This week, the conversation following LSU's loss to Wisconsin is can Les Miles and Cam Cameron get it done? Is it time to look elsewhere from Brandon Harris at quarterback? Where were those offensive changes that were talked about?
LSU's offense averaged 5.14 yards per play against Wisconsin, but mustered one offensive touchdown and turned the ball over three times in critical points of the game.
Wisconsin outphysicaled LSU. Outside of a couple Leonard Fournette runs, LSU's offense threw a few jabs, but never delivered a roundhouse kick. Defensively, the Badgers flew to the ball, confused LSU's offensive line and played more aggressive than LSU. The defense set the tone for Wisconsin for the entire game.
The problems LSU has offensively lie in two areas — execution and quantity. Quantity? Where is he going with this? Hang on.
Execution lies with the players
There are clear, quick-fix execution issues that the players can fix. If they can't, LSU is in even more trouble and we'll be seeing other playmakers on the field for the Tigers. Executing correctly can cover a lot of the deficiencies in my next problem area.
The offensive line needs to communicate better. K.J. Malone owned that his pass protection adjustment on the final interception wasn't made loud enough for William Clapp to hear. That's unacceptable. I doubt Malone will forget to be loud at Auburn in a few weeks.
Danny Etling is waiting in the wings and Miles said takes first-string snaps with the offense in practice. On Saturday against Jacksonville State, he'll likely get first-string snaps in the game at some point. It's time LSU at least sees in a game atmosphere, what Etling brings.
Malachi, you gotta want to come down with that jump ball down the sideline late in the first half. It was taken from you. For all the NFL talent you have, gotta make that play. You know what they say about big-time players in big-time games.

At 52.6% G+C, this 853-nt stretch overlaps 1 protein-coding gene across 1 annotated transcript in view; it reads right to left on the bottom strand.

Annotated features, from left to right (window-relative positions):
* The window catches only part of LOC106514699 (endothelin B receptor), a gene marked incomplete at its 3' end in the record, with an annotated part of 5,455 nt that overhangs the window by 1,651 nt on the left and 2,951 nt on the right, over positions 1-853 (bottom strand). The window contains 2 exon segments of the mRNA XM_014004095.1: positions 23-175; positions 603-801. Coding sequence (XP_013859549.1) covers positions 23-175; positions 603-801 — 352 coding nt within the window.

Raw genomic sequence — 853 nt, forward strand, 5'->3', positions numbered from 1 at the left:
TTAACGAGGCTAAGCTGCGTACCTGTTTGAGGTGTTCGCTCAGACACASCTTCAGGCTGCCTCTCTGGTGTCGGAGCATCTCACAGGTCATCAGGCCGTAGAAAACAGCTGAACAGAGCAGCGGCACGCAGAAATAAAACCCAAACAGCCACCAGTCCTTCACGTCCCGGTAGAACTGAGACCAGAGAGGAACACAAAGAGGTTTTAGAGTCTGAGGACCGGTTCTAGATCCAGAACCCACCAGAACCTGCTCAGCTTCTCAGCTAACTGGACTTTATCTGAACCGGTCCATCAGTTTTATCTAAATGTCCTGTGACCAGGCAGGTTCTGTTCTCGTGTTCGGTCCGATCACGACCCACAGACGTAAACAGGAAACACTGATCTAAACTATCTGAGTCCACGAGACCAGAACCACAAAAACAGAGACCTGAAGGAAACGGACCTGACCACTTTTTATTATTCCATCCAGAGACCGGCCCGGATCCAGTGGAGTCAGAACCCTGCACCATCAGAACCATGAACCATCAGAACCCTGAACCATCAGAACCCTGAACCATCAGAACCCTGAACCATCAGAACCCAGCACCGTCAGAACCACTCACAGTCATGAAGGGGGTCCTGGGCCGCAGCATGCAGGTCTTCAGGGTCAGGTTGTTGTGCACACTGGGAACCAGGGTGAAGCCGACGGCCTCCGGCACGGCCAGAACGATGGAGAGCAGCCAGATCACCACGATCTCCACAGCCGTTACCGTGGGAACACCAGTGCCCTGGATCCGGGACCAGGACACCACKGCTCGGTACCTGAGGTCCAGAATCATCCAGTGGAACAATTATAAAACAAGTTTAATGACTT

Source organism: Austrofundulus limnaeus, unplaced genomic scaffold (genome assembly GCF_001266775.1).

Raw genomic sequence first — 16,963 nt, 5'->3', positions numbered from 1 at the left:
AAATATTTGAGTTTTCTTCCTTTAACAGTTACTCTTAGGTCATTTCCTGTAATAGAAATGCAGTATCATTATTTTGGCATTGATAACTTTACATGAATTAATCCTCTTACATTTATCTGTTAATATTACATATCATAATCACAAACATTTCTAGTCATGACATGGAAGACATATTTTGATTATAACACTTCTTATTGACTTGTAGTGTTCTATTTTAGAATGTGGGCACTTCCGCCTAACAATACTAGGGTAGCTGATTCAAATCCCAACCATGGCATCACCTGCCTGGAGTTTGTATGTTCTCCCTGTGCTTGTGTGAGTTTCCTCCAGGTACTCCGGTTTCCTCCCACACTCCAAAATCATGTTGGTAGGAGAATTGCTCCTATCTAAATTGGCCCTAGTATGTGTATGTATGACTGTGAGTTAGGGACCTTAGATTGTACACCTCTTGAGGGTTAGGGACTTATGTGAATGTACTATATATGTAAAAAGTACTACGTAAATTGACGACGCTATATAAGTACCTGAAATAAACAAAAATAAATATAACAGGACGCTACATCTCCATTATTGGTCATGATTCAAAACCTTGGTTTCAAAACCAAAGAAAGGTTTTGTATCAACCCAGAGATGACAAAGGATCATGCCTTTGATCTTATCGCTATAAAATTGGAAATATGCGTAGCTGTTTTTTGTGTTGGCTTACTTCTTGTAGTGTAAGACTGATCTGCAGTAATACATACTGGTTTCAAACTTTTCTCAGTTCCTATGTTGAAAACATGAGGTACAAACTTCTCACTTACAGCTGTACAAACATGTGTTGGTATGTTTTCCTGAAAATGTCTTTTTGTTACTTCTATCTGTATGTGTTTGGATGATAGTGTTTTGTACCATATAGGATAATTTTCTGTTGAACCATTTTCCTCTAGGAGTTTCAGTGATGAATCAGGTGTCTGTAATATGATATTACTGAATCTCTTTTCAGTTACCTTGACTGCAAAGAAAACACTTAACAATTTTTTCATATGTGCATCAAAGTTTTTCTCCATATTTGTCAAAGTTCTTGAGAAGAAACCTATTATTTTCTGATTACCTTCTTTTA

Derrius Guice, keep your head up. Two carries for three yards and a fumble wasn't what any of us envisioned for you last week. Be ready to rock when the Tigers need you.
I'm by no means defending Miles for what LSU trotted out offensively against Wisconsin and putting this all on the players. There's onus on both sides. We'll get to that now.
Quantity of quality play calls
It's true that most everything the Tigers should be doing offensively is in the playbook. I'm still looking for a running back screen to actually be called though.
It took until just over four minutes left in the third quarter for LSU to run a bubble screen to Travin Dural that went for a touchdown. The second time LSU ran a quick screen, Dural went for a first down with LSU backed up against its endzone. Why'd it take so long?
Cameron has to get the ball in the hands of his playmakers quickly. Harris to Dupre on the curl routes works, if executed. The bubble screens have proven to work. Go to it more often.
It's quantity of quality play calls versus what's actually in the playbook. Like Dupre said before the season, you won't see LSU change what they are, but you will see how LSU gets Harris in a groove. Give Harris more opportunities to actually do so.
That's what I didn't see against Wisconsin though. Outside of a short crossing route to Dural, who went for a first down, Harris and the LSU offense didn't exactly get anything going to help Harris. That plagued them the entire game.
It's on Cameron to call plays to get Harris going. If Harris can't get going, this one-dimensional offense will continue to struggle.
With more offensive struggles, it won't just be time to look at who's executing the plays, but it'll be time to look at who's calling the plays.
If LSU has to examine that, it'll likely be too late to save an LSU season that as of right now, can still be special.
The quantity of quality play calling against Jacksonville State will tell us a lot about what to expect from LSU the rest of this season.
Video: Every Harris throw vs. Wisconsin